Last year, the weepy teen romance The Fault in Our Stars was the year’s most profitable film. The adaptation of the best-selling John Green novel about cancer-stricken kids in love earned over $300 million on a budget of just $12 million. For obvious and very sad reasons (spoiler alert!), there will be no The Fault in Our Stars 2. But fans of heartbreaking high school drama shouldn’t worry. At this week’s Sundance Film Festival, Hollywood got the next best thing: director Alfonso Gomez-Rejon’s Me and Earl and the Dying Girl.
In the festival’s biggest multimillion dollar sale so far, the film was purchased by Fox Searchlight. It’s easy to see why: Like TFIOS, Earl is based on a tear-jerking novel about cancer (in Earl's case, written by newcomer Jesse Andrews, who also wrote the movie's screenplay.) And it’s about the tender friendship between two misfit teens who develop a mostly chaste sort of love for each other. Enormously charming actor Thomas Mann breaks through as the awkward, whip-smart teen Greg, whose mother makes him hang out with “the dying girl” Rachel, an oddball dying of leukemia, played by British actress Olivia Cooke.
Me and Earl and the Dying Girl is also very much its own film: It’s both more comedic and less romantic than TFIOS. The boy and girl stay “just friends” — and its Pittsburgh setting gives the film its own specific grit and texture. (TFIOS was actually shot in Pittsburgh too, but the city was only a vague stand-in for Indiana.) Gomez-Rejon is a stylish, brash filmmaker who’s worked under Martin Scorsese and Alejandro González Iñárritu as an assistant and their influence shows — in his restless, confident camera movement and gorgeously composed shots, but also in the film’s endless and hysterical series of film references, which riff on everything from Mean Streets to Raging Bull. In a running gag, Greg and his pal Earl (R.J. Cyler) make intentionally dumb adaptations of classic films, from the sunny, daytime comedy 2:48PM Cowboy (instead of Midnight Cowboy) to the ludicrous puppet drama Sockwork Orange (instead of Clockwork Orange) to Senior Citizen Kane.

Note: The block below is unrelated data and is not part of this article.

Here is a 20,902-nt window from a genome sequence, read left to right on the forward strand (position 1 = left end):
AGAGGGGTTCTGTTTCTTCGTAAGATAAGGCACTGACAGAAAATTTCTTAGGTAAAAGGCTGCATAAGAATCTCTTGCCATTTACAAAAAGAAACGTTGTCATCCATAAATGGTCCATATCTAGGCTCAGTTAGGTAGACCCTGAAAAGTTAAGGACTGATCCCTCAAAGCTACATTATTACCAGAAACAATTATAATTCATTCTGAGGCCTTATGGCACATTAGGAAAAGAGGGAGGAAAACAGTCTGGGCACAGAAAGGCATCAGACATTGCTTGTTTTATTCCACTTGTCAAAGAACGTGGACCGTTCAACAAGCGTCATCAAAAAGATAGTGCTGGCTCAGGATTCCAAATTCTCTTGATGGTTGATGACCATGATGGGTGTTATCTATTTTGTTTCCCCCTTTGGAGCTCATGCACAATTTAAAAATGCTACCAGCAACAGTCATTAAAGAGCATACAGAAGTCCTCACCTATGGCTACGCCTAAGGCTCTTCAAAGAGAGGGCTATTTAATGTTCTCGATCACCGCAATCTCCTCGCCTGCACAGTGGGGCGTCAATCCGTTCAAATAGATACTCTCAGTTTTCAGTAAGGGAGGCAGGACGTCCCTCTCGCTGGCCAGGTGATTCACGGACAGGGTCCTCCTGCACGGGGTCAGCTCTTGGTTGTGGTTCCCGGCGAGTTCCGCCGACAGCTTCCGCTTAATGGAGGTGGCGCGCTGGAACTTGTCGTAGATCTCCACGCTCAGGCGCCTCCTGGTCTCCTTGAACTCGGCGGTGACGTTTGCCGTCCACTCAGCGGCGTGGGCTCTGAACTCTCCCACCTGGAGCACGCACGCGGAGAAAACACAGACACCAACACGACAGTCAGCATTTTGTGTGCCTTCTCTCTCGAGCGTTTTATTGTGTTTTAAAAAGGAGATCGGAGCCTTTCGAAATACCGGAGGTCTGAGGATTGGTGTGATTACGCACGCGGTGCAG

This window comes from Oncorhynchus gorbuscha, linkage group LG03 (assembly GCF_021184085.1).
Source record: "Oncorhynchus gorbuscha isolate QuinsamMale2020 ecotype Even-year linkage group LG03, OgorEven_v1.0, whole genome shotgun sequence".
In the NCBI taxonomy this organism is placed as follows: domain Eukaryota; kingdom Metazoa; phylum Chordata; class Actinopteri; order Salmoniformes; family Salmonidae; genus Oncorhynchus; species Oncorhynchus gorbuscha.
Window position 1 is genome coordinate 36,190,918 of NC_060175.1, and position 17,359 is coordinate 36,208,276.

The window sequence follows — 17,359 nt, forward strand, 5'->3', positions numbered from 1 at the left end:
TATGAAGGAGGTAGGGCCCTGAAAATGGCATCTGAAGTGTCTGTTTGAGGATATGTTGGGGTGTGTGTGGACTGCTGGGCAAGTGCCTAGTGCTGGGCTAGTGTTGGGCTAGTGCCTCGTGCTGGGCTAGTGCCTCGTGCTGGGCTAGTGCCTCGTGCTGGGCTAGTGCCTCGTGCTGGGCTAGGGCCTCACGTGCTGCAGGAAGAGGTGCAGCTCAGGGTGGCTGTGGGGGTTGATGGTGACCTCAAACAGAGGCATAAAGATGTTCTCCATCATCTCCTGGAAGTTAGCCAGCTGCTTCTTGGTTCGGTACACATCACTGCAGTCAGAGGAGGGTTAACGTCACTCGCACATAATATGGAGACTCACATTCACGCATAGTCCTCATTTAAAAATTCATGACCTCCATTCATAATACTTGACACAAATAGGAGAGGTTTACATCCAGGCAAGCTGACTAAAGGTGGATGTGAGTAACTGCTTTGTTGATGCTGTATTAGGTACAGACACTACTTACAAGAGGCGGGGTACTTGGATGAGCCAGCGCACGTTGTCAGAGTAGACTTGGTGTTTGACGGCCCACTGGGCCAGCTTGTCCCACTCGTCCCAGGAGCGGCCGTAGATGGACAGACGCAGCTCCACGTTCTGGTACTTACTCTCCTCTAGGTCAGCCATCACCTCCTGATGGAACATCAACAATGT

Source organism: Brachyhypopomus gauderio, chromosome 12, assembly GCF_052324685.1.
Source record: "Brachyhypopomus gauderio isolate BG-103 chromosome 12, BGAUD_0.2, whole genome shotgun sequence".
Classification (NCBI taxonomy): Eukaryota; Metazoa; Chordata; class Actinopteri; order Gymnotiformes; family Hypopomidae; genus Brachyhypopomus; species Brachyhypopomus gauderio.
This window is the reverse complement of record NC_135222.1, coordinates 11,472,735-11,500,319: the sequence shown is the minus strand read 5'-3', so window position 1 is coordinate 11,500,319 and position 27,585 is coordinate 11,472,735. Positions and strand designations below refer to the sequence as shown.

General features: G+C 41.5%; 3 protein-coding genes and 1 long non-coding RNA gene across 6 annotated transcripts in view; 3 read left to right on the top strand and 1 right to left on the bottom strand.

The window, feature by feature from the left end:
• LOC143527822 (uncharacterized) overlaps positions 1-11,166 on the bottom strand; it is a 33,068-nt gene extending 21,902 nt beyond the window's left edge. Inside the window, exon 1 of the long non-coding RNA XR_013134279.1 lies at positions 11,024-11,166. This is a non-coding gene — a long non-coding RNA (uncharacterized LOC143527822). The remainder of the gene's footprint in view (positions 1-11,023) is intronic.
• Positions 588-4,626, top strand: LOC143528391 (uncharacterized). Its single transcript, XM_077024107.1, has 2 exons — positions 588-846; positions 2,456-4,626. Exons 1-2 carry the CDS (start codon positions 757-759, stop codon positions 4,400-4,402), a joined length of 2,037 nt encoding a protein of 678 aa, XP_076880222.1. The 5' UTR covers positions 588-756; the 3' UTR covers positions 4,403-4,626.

The film doesn’t have the built-in fan base of John Green’s novels, but there’s good reason for optimism: So far, the movie has played to big laughs and standing, weeping ovations at Sundance, while reviews have been strong, across the board. Mann, Cooke, and Cyler each shine with breakout star potential and Gomez-Rejon was instantly anointed one of independent film’s most exciting young directors. For fans wishing against all hope for a TFIOS sequel, Me and Earl and the Dying Girl might be the next best thing.